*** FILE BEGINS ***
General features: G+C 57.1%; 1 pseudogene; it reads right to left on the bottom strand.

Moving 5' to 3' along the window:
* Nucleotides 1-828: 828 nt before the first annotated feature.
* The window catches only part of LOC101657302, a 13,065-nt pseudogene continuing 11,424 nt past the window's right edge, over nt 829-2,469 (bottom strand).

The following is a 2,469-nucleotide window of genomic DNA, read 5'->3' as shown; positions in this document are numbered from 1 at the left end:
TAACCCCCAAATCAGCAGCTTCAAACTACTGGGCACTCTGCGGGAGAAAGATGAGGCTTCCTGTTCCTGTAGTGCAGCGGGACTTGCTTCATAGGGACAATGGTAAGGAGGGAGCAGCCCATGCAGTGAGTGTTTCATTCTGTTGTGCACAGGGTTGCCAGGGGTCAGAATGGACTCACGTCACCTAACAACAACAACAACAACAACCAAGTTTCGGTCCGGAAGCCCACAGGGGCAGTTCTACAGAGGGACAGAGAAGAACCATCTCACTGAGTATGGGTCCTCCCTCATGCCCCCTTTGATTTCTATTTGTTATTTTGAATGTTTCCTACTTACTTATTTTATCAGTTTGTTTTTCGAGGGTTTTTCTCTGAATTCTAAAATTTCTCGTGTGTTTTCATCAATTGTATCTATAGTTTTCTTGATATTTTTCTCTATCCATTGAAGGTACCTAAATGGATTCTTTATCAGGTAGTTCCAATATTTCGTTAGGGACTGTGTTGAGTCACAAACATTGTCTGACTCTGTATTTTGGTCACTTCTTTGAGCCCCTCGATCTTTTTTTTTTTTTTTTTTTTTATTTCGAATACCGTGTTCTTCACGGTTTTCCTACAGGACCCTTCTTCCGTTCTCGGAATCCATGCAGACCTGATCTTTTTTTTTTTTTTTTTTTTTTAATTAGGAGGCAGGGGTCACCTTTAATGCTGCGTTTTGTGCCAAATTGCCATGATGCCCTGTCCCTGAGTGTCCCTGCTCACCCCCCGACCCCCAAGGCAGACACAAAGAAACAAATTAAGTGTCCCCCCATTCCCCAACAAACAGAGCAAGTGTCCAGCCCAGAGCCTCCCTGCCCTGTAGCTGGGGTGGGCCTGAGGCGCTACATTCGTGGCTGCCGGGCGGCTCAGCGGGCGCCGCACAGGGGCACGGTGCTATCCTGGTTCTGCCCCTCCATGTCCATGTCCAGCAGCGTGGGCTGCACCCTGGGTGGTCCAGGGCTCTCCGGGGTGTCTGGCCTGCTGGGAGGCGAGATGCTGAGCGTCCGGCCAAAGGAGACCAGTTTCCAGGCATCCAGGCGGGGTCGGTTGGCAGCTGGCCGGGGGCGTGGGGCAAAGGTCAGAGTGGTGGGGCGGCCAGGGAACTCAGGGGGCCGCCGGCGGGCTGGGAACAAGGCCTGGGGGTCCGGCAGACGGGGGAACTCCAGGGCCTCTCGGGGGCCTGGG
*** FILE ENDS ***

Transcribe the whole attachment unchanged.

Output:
General features: G+C 57.1%; 1 pseudogene; it reads right to left on the bottom strand.

Moving 5' to 3' along the window:
* Nucleotides 1-828: 828 nt before the first annotated feature.
* The window catches only part of LOC101657302, a 13,065-nt pseudogene continuing 11,424 nt past the window's right edge, over nt 829-2,469 (bottom strand).

The following is a 2,469-nucleotide window of genomic DNA, read 5'->3' as shown; positions in this document are numbered from 1 at the left end:
TAACCCCCAAATCAGCAGCTTCAAACTACTGGGCACTCTGCGGGAGAAAGATGAGGCTTCCTGTTCCTGTAGTGCAGCGGGACTTGCTTCATAGGGACAATGGTAAGGAGGGAGCAGCCCATGCAGTGAGTGTTTCATTCTGTTGTGCACAGGGTTGCCAGGGGTCAGAATGGACTCACGTCACCTAACAACAACAACAACAACAACCAAGTTTCGGTCCGGAAGCCCACAGGGGCAGTTCTACAGAGGGACAGAGAAGAACCATCTCACTGAGTATGGGTCCTCCCTCATGCCCCCTTTGATTTCTATTTGTTATTTTGAATGTTTCCTACTTACTTATTTTATCAGTTTGTTTTTCGAGGGTTTTTCTCTGAATTCTAAAATTTCTCGTGTGTTTTCATCAATTGTATCTATAGTTTTCTTGATATTTTTCTCTATCCATTGAAGGTACCTAAATGGATTCTTTATCAGGTAGTTCCAATATTTCGTTAGGGACTGTGTTGAGTCACAAACATTGTCTGACTCTGTATTTTGGTCACTTCTTTGAGCCCCTCGATCTTTTTTTTTTTTTTTTTTTTTATTTCGAATACCGTGTTCTTCACGGTTTTCCTACAGGACCCTTCTTCCGTTCTCGGAATCCATGCAGACCTGATCTTTTTTTTTTTTTTTTTTTTTTAATTAGGAGGCAGGGGTCACCTTTAATGCTGCGTTTTGTGCCAAATTGCCATGATGCCCTGTCCCTGAGTGTCCCTGCTCACCCCCCGACCCCCAAGGCAGACACAAAGAAACAAATTAAGTGTCCCCCCATTCCCCAACAAACAGAGCAAGTGTCCAGCCCAGAGCCTCCCTGCCCTGTAGCTGGGGTGGGCCTGAGGCGCTACATTCGTGGCTGCCGGGCGGCTCAGCGGGCGCCGCACAGGGGCACGGTGCTATCCTGGTTCTGCCCCTCCATGTCCATGTCCAGCAGCGTGGGCTGCACCCTGGGTGGTCCAGGGCTCTCCGGGGTGTCTGGCCTGCTGGGAGGCGAGATGCTGAGCGTCCGGCCAAAGGAGACCAGTTTCCAGGCATCCAGGCGGGGTCGGTTGGCAGCTGGCCGGGGGCGTGGGGCAAAGGTCAGAGTGGTGGGGCGGCCAGGGAACTCAGGGGGCCGCCGGCGGGCTGGGAACAAGGCCTGGGGGTCCGGCAGACGGGGGAACTCCAGGGCCTCTCGGGGGCCTGGG